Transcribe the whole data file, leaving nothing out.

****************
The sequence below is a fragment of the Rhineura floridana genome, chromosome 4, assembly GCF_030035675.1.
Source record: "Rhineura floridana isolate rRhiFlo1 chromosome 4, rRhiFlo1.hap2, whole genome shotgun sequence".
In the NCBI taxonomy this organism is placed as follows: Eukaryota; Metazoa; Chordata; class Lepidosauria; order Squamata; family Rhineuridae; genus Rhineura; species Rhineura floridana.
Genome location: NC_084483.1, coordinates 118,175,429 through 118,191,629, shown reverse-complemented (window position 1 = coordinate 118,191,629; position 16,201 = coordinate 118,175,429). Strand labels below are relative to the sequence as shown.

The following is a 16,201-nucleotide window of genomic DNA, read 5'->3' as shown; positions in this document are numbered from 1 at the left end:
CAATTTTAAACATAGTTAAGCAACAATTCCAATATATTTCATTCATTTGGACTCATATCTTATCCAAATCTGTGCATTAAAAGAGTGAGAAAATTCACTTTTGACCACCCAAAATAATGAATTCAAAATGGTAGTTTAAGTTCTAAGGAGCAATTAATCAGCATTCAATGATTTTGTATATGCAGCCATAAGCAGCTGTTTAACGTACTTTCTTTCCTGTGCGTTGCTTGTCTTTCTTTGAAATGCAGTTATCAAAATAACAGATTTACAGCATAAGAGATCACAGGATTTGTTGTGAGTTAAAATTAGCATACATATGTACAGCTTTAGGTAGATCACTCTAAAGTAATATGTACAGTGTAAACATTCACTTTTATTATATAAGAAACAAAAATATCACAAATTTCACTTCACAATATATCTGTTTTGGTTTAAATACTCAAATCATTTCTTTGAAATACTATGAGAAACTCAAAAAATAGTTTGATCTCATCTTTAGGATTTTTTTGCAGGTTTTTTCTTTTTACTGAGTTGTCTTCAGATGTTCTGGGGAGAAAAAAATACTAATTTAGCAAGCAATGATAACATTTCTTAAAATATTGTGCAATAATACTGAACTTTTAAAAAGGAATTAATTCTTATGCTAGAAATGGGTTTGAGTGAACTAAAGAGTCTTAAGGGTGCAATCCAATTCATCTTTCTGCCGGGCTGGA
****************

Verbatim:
The sequence below is a fragment of the Rhineura floridana genome, chromosome 4, assembly GCF_030035675.1.
Source record: "Rhineura floridana isolate rRhiFlo1 chromosome 4, rRhiFlo1.hap2, whole genome shotgun sequence".
In the NCBI taxonomy this organism is placed as follows: Eukaryota; Metazoa; Chordata; class Lepidosauria; order Squamata; family Rhineuridae; genus Rhineura; species Rhineura floridana.
Genome location: NC_084483.1, coordinates 118,175,429 through 118,191,629, shown reverse-complemented (window position 1 = coordinate 118,191,629; position 16,201 = coordinate 118,175,429). Strand labels below are relative to the sequence as shown.

The following is a 16,201-nucleotide window of genomic DNA, read 5'->3' as shown; positions in this document are numbered from 1 at the left end:
CAATTTTAAACATAGTTAAGCAACAATTCCAATATATTTCATTCATTTGGACTCATATCTTATCCAAATCTGTGCATTAAAAGAGTGAGAAAATTCACTTTTGACCACCCAAAATAATGAATTCAAAATGGTAGTTTAAGTTCTAAGGAGCAATTAATCAGCATTCAATGATTTTGTATATGCAGCCATAAGCAGCTGTTTAACGTACTTTCTTTCCTGTGCGTTGCTTGTCTTTCTTTGAAATGCAGTTATCAAAATAACAGATTTACAGCATAAGAGATCACAGGATTTGTTGTGAGTTAAAATTAGCATACATATGTACAGCTTTAGGTAGATCACTCTAAAGTAATATGTACAGTGTAAACATTCACTTTTATTATATAAGAAACAAAAATATCACAAATTTCACTTCACAATATATCTGTTTTGGTTTAAATACTCAAATCATTTCTTTGAAATACTATGAGAAACTCAAAAAATAGTTTGATCTCATCTTTAGGATTTTTTTGCAGGTTTTTTCTTTTTACTGAGTTGTCTTCAGATGTTCTGGGGAGAAAAAAATACTAATTTAGCAAGCAATGATAACATTTCTTAAAATATTGTGCAATAATACTGAACTTTTAAAAAGGAATTAATTCTTATGCTAGAAATGGGTTTGAGTGAACTAAAGAGTCTTAAGGGTGCAATCCAATTCATCTTTCTGCCGGGCTGGA